Even when you’re passed over for a job, it’s still in your best interest to offer a sincere and gracious thank-you to the interviewer. This demonstrates that you respect the time she took getting to know you and that you recognize the significance of making it to the interview stage.
Not every applicant follows up with a thank-you note or phone call, so it will help you stand out if you do. The interviewer may be impressed with your professionalism and your ability to handle difficult situations and disappointment. She may remember your tact and poise and invite you to apply for future openings. She may also move to another company that does have a vacant position for which you’re qualified.
You can follow up by email, a handwritten note or a phone call. Take your cues from the corporate culture and the method the interviewer used to notify you she’d chosen someone else. If the workplace seems formal, send a handwritten thank-you note on high-quality stationery. Interviewers at a tech company or start-up might respond better to an email because they likely use digital communication more frequently than “snail mail.” To make a more memorable connection, call and thank the interviewer personally, especially if she contacted you by phone. This demonstrates you don’t shy away from awkward conversations and allows you to have a conversation with the interviewer.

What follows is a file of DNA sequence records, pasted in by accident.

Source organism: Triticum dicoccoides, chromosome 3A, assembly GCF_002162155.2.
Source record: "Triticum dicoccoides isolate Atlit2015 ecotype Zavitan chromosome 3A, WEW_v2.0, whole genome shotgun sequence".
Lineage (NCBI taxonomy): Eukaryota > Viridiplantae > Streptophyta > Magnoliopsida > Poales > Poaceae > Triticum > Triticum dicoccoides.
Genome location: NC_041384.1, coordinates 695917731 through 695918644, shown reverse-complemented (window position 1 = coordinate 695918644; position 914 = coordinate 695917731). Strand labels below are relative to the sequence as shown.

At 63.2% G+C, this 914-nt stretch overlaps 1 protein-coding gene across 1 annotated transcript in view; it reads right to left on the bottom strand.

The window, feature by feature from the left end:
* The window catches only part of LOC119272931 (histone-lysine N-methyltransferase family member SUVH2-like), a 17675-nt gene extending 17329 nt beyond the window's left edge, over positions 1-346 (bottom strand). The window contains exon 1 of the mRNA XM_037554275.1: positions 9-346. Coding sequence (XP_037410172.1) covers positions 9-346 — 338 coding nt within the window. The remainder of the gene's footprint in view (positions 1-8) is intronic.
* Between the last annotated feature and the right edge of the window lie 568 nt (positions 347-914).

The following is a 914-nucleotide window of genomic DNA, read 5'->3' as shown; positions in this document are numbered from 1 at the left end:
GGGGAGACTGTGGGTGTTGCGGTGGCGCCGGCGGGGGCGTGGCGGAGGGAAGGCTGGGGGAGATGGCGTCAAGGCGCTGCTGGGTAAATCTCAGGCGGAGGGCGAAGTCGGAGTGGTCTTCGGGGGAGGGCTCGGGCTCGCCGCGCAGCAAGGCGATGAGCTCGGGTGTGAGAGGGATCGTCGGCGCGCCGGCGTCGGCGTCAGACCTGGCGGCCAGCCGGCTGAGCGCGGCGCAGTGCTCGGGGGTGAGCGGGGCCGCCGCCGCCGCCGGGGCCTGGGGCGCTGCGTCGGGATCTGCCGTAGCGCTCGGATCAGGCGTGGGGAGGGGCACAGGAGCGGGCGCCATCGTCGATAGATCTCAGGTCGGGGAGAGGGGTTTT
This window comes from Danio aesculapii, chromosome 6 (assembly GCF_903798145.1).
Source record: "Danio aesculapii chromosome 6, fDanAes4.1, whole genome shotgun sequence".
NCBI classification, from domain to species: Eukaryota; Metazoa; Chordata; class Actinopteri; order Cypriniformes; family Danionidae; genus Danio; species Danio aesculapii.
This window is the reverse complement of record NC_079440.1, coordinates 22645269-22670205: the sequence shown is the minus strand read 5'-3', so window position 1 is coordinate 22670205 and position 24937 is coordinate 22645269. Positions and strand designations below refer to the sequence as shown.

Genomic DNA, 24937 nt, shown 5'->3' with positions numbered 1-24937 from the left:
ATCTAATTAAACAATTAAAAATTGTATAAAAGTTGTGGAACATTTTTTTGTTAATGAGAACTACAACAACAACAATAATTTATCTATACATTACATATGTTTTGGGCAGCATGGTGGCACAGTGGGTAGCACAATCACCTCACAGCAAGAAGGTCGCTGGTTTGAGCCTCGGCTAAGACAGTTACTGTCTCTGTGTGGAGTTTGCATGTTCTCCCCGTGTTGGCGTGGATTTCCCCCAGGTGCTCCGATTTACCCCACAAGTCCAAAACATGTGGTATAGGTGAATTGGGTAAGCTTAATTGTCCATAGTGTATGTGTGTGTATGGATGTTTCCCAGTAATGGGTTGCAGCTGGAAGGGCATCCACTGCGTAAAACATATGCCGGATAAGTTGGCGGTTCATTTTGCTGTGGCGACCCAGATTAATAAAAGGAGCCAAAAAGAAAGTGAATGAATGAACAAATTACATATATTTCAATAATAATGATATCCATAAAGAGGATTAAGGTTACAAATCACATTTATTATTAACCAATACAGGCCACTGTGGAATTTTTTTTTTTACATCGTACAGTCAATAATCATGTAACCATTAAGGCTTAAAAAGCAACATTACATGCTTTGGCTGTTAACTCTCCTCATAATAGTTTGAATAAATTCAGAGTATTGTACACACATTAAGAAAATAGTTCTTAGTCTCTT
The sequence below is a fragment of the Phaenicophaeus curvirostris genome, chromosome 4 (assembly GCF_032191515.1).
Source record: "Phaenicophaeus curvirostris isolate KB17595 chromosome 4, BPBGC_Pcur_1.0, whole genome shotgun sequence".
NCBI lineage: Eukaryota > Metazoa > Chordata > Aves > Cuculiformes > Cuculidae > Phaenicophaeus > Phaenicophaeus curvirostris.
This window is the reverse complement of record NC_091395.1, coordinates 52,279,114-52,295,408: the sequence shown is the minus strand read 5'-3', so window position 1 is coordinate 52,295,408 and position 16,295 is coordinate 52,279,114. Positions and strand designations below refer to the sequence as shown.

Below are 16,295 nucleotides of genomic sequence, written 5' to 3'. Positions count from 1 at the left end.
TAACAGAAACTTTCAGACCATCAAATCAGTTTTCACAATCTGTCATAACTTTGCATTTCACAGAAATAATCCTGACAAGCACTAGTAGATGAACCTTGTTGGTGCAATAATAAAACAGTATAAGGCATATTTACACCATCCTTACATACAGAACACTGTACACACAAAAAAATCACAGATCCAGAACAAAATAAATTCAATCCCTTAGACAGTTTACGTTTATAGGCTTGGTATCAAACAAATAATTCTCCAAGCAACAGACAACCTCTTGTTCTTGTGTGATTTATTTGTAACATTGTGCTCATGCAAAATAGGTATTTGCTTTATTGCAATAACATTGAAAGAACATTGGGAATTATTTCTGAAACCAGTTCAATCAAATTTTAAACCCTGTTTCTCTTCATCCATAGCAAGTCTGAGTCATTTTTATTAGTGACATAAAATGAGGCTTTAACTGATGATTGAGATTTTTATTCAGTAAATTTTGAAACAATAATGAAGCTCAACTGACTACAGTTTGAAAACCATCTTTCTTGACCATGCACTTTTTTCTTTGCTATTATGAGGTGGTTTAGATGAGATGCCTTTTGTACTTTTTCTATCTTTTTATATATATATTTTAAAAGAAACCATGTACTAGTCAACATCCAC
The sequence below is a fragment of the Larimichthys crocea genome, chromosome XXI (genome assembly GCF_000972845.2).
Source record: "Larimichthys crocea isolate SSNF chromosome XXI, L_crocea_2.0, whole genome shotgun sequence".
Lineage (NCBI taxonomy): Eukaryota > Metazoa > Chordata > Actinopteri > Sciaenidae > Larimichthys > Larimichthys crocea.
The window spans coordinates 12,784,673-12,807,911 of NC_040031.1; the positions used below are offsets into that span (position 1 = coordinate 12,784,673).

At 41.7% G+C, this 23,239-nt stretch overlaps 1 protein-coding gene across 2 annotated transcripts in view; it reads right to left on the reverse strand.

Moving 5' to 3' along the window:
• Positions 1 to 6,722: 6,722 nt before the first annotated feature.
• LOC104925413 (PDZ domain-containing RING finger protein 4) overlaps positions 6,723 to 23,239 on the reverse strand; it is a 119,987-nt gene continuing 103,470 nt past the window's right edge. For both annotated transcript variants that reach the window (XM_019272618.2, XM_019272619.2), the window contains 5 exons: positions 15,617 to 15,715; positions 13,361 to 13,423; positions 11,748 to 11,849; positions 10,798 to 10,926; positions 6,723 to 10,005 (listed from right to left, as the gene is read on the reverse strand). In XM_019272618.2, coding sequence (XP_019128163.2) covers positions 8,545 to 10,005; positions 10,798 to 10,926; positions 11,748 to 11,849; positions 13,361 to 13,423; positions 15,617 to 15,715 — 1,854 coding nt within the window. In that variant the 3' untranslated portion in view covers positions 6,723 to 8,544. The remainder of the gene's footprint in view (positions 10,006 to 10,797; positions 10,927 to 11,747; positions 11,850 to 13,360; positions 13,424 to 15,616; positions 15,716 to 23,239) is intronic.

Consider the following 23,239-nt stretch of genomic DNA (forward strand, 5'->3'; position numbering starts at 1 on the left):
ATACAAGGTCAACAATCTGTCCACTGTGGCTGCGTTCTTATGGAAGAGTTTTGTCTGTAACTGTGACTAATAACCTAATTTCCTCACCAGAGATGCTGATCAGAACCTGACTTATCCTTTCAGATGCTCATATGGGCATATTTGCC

Thank the interviewer for the time she spent meeting with you. Maintain a positive tone and focus on how much you enjoyed learning about the job and the company, chatting with her and touring the facility or meeting other employees. It’s acceptable to express regret, but keep it simple and don’t suggest that you question the decision. Acknowledge the difficulty involved in choosing the most qualified applicant and wish her and the new employee success. For example: “While I’m disappointed I won’t be working with you, I know choosing the right candidate wasn’t easy. I’m happy you’ve found someone who’s a good fit for the team and I wish you both continued success.”
A well-crafted follow-up can enhance your job search and networking efforts. Close your letter or call by asking the interviewer to keep your application materials on file and telling her you hope she’ll consider you for future openings. If you hit it off with her during the interview, suggest meeting for coffee to discuss your shared industry or profession. If you belong to the same professional associations or community groups, or if there’s an industry conference coming up, ask to meet up with her there. Even if she can’t offer you a job, she may become a mentor or ally who can introduce you to power-players within the industry.
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